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angel arms bear beauty beneath blessed blood breath bright bring child clouds cold comes dark dead dear death deep dream earth eyes face fair fall father fear feel field flowers give glory grave green grow hand happy hast hath head hear heard heart heaven hills honor hope hour human land leaves light live look Lord mind morning mother nature never night noble o'er once pass peace poor rest rise river rock round seemed side sing sleep smile song sorrow soul sound speak spirit stand stars sweet tears tell thee things thou thought tree true truth turn voice waters wave weary wild wind wonder young
Page 328 - Roll on, thou deep and dark blue Ocean, — roll! Ten thousand fleets sweep over thee in vain ; Man marks the earth with ruin, — his control Stops with the shore; — upon the watery plain The wrecks are all thy deed, nor doth remain A shadow of man's ravage, save his own, When, for a moment, like a drop of rain, He sinks into thy depths with bubbling groan, Without a grave, unknelled, uncoffined, and unknown.
Page 405 - The splendor falls on castle walls And snowy summits old in story: The long light shakes across the lakes, And the wild cataract leaps in glory. Blow, bugle, blow, set the wild echoes flying, Blow, bugle ; answer, echoes, dying, dying, dying. O hark, O hear ! how thin and clear, And thinner, clearer, farther going ! O sweet and far from cliff and scar The horns of Elfland faintly blowing ! Blow, let us hear the purple glens replying: Blow, bugle ; answer, echoes, dying, dying, dying.
Page 271 - THE Assyrian came down like the wolf on the fold, And his cohorts were gleaming in purple and gold ; And the sheen of their spears was like stars on the sea, When the blue wave rolls nightly on deep Galilee.
Page 303 - Lord, abide with me. I fear no foe, with thee at hand to bless: Ills have no weight, and tears no bitterness. Where is death's sting? Where, grave, thy victory? I triumph still, if thou abide with me. Hold thou thy cross before my closing eyes; Shine through the gloom and point me to the skies: Heaven's morning breaks, and earth's vain shadows flee; In life, in death, O Lord, abide with me.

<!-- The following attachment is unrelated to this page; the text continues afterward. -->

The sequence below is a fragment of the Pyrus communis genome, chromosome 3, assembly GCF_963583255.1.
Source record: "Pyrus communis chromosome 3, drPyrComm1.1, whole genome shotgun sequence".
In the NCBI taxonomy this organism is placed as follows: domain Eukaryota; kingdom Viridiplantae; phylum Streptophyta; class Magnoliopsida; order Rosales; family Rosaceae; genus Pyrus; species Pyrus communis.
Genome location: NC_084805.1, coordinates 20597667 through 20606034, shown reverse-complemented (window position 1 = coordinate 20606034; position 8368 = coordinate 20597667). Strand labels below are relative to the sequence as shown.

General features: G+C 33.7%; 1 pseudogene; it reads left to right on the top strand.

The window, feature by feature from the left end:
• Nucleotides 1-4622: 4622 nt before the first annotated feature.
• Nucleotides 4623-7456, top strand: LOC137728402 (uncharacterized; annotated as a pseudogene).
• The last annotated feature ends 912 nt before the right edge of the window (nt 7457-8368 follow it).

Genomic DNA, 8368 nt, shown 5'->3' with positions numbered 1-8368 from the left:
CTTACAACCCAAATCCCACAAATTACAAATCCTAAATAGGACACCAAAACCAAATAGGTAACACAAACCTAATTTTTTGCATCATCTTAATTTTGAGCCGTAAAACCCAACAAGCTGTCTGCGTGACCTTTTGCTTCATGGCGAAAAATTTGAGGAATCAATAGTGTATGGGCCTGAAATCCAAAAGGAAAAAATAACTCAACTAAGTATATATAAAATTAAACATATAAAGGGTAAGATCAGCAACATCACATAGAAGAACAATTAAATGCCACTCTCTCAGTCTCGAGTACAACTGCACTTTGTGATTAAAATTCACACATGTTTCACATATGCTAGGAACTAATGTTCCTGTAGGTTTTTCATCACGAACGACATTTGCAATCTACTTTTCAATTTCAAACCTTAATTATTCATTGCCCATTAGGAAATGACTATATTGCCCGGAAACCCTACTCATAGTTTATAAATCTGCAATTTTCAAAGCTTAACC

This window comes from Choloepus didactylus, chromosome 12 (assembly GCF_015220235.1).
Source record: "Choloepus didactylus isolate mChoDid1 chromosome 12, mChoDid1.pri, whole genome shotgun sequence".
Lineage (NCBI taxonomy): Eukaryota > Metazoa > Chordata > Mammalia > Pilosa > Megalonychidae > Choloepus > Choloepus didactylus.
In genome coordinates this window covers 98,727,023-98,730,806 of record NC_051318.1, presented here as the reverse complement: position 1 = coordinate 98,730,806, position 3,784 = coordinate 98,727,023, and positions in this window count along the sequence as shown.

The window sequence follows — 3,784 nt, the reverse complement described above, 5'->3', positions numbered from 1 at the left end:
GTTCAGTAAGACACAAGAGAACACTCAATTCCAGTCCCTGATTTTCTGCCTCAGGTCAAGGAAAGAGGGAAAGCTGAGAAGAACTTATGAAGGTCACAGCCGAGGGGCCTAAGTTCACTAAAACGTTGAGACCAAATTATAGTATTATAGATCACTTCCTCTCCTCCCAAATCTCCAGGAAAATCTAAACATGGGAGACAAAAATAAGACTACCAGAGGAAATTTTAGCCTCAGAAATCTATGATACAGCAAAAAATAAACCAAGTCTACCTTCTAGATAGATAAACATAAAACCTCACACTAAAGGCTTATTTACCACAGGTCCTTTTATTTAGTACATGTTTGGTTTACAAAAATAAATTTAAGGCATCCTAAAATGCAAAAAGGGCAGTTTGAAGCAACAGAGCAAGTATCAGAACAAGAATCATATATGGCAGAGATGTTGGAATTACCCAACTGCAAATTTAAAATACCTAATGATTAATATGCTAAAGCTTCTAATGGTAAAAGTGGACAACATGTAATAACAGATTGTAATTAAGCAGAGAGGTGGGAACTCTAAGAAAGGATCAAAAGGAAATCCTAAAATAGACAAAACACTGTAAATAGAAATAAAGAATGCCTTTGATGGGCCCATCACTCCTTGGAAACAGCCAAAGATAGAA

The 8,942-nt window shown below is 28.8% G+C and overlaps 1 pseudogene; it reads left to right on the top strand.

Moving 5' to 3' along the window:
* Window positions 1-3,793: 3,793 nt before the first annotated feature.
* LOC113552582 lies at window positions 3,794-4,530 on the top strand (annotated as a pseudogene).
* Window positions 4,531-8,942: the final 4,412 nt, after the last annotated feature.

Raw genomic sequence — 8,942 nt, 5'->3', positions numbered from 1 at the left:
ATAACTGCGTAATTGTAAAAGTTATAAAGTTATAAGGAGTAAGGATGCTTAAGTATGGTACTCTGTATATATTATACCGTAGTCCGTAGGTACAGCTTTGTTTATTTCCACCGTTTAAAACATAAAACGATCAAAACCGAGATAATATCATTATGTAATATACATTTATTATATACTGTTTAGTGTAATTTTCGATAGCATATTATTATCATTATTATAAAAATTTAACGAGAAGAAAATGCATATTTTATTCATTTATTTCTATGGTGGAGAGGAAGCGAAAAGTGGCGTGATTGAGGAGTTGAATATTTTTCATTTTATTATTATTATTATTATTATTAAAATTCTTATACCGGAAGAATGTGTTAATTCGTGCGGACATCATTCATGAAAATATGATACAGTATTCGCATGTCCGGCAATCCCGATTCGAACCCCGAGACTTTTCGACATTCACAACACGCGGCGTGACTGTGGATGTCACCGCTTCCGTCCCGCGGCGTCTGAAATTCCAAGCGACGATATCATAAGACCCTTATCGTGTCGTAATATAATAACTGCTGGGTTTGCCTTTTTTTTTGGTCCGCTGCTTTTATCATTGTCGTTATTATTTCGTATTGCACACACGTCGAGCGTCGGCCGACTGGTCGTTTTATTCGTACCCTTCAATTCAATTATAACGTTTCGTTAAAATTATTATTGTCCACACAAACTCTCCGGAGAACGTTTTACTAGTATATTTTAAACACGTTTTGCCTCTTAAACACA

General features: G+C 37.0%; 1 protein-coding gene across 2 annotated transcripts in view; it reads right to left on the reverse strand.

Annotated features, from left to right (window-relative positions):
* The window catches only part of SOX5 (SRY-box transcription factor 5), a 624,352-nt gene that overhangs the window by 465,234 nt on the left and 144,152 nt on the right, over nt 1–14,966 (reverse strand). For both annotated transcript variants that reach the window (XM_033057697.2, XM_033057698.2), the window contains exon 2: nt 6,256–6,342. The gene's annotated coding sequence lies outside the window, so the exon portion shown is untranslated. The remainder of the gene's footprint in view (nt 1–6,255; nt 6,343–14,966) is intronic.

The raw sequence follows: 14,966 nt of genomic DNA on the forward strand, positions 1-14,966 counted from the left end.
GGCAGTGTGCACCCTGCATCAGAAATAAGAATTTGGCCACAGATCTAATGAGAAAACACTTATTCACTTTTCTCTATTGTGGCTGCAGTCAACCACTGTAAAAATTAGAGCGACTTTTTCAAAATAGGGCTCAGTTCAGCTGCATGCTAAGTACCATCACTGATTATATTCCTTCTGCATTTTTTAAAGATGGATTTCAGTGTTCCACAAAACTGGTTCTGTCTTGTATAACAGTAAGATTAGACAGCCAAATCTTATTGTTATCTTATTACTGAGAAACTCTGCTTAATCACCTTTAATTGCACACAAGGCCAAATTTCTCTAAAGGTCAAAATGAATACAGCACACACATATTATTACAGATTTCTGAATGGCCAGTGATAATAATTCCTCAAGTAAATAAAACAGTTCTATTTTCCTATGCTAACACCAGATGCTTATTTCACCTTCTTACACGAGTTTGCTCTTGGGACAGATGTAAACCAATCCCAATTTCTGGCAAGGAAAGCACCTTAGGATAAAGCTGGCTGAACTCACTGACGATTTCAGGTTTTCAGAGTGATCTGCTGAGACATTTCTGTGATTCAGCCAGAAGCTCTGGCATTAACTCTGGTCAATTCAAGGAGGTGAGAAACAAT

Page 224 - twas but the wind, Or the car rattling o'er the stony street: On with the dance! let joy be unconfined ; No sleep till morn, when youth and pleasure meet To chase the glowing hours with flying feet.
Page 288 - TO him who in the love of nature holds Communion with her visible forms, she speaks A various language; for his gayer hours She has a voice of gladness, and a smile And eloquence of beauty, and she glides Into his darker musings, with a mild And healing sympathy, that steals away Their sharpness, ere he is aware.
Page 256 - O, there be players that I have seen play, and heard others praise, and that highly, not to speak it profanely, that neither having the accent of Christians nor the gait of Christian, pagan, nor man, have so strutted and bellowed that I have thought some of nature's journeymen had made men, and not made them well, they imitated humanity so abominably.
Page 334 - Continuous as the stars that shine And twinkle on the milky way, They stretched in neverending line Along the margin of a bay : Ten thousand saw I at a glance, Tossing their heads in sprightly dance. The waves beside them danced ; but they Outdid the sparkling waves in glee ; A poet could not but be gay In such a jocund company ; I gazed — and gazed — but little thought What wealth the show to me had brought : For oft, when on my couch I lie In vacant or in pensive mood, They flash upon that...
Page 255 - Be not too tame neither, but let your own discretion be your tutor : suit the action to the word, the word to the action ; with this special observance, that you o'erstep not the modesty of nature ; for anything so overdone is from the purpose of playing ; whose end both at the first and now, was and is, to hold, as 'twere, the mirror up to nature ; to show virtue her own feature, scorn her own image, and the very age and body of the time his form and pressure.
Page 256 - And let those that play your clowns speak no more than is set down for them : for there be of them that will themselves laugh, to set on some quantity of barren spectators to laugh too ; though, in the mean time, some necessary question of the play be then to be considered : that's villainous, and shows a most pitiful ambition in the fool that uses it.